Detective Herrera testified that at approximately 4:45 p.m. he observed a young man who appeared to be a juvenile (the juvenile) exit apartment 13 and engage in a suspected drug transaction with two other juveniles on the street. After the transaction, the juvenile walked away with the other two juveniles. Five or ten minutes later, the juvenile returned, entered the building and was seen re-entering the targeted apartment. At approximately 5:05 p.m., the juvenile returned to the street where he was again observed engaging in another suspected drug transaction with the occupants of a blue Honda Accord. After that transaction, the juvenile walked away from the building. The officers waited a short time to execute the warrant to assure "he had departed the area to make sure he didn't go in and knock on the door [and] run back in to advise whoever was inside the apartment to alert them to destroy the evidence." At 5:21 p.m., the warrant was executed without the police first announcing their presence and defendant was arrested. A search of the apartment disclosed drug paraphernalia, currency totaling $246, and suspected marijuana.

At 5:30 p.m., after the police had entered the apartment, the juvenile was arrested on Bergenline Avenue between 61st and 62nd Streets in the middle of yet another drug transaction. At the time of his arrest, the juvenile was unaware that the warrant had been executed or that the police had entered defendant's apartment. After his arrest, a cell phone the juvenile was carrying was confiscated. The cell phone displayed the telephone number of the targeted premises, suggesting that the juvenile may have been attempting to call defendant to alert her to the police presence. In addition to the cell phone, the police recovered plastic bags containing suspected marijuana and currency in the possession of the juvenile.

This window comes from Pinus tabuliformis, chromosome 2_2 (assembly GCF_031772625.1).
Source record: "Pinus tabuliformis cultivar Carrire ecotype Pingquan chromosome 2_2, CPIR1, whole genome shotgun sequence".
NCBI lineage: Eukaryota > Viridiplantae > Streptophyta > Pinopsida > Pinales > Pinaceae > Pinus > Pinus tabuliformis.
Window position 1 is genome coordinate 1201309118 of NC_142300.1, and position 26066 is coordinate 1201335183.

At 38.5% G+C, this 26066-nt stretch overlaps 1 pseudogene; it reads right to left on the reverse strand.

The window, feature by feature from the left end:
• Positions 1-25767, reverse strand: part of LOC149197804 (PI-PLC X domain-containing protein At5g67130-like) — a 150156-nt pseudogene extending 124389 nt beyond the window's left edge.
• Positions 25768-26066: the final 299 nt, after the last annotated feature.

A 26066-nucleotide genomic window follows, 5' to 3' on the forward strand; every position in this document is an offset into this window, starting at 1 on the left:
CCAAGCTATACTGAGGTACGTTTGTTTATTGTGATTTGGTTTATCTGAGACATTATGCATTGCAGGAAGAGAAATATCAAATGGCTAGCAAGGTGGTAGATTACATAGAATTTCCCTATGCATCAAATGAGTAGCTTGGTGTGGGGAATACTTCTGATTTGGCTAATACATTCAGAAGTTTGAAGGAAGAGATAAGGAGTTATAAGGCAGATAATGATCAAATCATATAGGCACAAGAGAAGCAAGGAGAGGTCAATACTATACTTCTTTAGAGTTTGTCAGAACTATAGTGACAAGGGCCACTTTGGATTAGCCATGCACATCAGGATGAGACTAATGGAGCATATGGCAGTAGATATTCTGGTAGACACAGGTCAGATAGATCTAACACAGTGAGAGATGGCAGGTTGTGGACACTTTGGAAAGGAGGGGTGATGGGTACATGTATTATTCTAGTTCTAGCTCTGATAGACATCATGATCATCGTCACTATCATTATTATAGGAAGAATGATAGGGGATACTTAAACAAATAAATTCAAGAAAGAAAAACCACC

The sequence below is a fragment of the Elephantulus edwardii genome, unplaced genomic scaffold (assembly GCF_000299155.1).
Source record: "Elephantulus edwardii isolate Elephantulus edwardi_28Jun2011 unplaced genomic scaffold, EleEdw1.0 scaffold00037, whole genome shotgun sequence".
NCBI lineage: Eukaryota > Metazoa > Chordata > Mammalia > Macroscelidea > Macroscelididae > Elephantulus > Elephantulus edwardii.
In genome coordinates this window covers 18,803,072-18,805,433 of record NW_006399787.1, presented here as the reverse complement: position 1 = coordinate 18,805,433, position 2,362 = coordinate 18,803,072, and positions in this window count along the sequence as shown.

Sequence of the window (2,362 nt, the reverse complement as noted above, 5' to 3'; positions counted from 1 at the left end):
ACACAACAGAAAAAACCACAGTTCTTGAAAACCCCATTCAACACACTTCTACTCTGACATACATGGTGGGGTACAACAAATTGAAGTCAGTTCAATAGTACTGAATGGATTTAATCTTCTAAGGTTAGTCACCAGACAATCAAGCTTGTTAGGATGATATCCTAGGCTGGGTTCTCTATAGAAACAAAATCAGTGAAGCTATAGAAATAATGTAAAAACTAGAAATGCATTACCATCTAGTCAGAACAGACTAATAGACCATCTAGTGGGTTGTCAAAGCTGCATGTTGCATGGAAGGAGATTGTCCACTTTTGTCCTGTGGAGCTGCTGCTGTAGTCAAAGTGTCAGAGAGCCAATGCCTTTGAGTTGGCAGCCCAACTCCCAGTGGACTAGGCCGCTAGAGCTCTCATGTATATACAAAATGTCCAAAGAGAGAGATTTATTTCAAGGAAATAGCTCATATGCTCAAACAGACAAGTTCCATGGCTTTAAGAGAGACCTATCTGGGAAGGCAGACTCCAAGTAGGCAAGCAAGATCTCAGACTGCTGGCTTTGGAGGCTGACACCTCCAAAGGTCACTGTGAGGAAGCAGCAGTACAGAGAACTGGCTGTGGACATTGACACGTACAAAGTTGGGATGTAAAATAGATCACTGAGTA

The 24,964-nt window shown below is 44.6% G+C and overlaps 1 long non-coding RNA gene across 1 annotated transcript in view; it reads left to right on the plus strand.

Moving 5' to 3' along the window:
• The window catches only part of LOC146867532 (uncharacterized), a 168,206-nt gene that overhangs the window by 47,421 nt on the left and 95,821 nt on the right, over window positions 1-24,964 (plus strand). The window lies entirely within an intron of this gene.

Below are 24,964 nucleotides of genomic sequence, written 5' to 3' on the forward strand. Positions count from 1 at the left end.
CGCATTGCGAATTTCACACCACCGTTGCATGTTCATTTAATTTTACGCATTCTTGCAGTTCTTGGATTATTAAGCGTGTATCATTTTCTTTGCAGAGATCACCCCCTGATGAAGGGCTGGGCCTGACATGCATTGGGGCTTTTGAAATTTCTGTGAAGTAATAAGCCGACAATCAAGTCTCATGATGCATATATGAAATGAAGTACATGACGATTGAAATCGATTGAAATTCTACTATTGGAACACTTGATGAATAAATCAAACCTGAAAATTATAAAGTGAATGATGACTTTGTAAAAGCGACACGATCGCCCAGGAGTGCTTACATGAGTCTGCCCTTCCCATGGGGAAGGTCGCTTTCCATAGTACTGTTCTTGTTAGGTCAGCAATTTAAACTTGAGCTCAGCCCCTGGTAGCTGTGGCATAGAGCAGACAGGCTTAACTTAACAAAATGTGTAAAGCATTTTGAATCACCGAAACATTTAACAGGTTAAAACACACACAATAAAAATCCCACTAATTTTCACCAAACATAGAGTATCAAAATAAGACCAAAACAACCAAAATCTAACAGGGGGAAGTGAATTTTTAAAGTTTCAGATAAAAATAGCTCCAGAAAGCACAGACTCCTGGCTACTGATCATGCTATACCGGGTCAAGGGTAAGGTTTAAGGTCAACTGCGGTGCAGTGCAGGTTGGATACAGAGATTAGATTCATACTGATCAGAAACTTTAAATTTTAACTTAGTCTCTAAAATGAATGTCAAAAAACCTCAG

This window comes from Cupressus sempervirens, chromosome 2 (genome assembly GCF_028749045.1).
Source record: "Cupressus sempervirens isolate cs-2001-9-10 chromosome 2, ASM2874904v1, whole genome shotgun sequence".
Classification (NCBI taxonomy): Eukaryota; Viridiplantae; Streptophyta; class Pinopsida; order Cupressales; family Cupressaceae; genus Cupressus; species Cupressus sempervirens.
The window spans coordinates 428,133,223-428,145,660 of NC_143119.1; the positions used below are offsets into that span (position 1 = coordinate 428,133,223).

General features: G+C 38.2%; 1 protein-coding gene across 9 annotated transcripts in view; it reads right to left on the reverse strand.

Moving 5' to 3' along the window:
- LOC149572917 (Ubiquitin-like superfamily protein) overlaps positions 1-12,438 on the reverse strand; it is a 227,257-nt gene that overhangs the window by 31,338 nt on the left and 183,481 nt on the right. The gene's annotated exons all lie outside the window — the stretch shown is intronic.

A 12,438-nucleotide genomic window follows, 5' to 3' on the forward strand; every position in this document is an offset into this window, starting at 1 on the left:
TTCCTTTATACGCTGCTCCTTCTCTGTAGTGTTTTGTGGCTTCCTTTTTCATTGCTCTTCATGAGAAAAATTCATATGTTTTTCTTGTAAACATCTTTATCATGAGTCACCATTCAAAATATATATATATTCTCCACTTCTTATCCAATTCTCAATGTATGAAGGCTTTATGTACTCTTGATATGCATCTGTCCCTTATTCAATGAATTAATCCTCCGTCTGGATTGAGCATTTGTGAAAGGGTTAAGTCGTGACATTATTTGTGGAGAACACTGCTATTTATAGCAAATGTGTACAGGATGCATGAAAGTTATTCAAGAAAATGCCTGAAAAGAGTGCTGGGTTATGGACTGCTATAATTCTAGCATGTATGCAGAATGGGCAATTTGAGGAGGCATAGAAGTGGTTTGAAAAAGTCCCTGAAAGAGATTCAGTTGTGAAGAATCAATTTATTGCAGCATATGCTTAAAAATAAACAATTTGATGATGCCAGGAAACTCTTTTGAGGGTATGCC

At the suppression hearing, the motion judge determined that the no-knock provision was invalid because it did not contain more than generalized suspicions and "boilerplate language" to justify dispensing with the knock and announce rule iterated by the Supreme Court in State v. Johnson, 168 N.J. 608 (2001). Attempting to justify the no-knock provision in the warrant, the State had urged the judge to draw an inference from the fact that the building was described in the affidavit as "a multi-dwelling apartment building ... [with] a black fire escape" to conclude that the "drugs could be gotten rid of or the person could have gotten out of that apartment." The judge disagreed, stating that "[e]very building in the country has either a fire escape or a window or something from which somebody can either throw the drugs out or jump out." Therefore, he concluded there was no "particularized suspicion" to support the conclusion "that there [was] going to be destruction of the evidence or that the officer's safety is at issue or the arrest or seizure of the evidence is going to be compromised."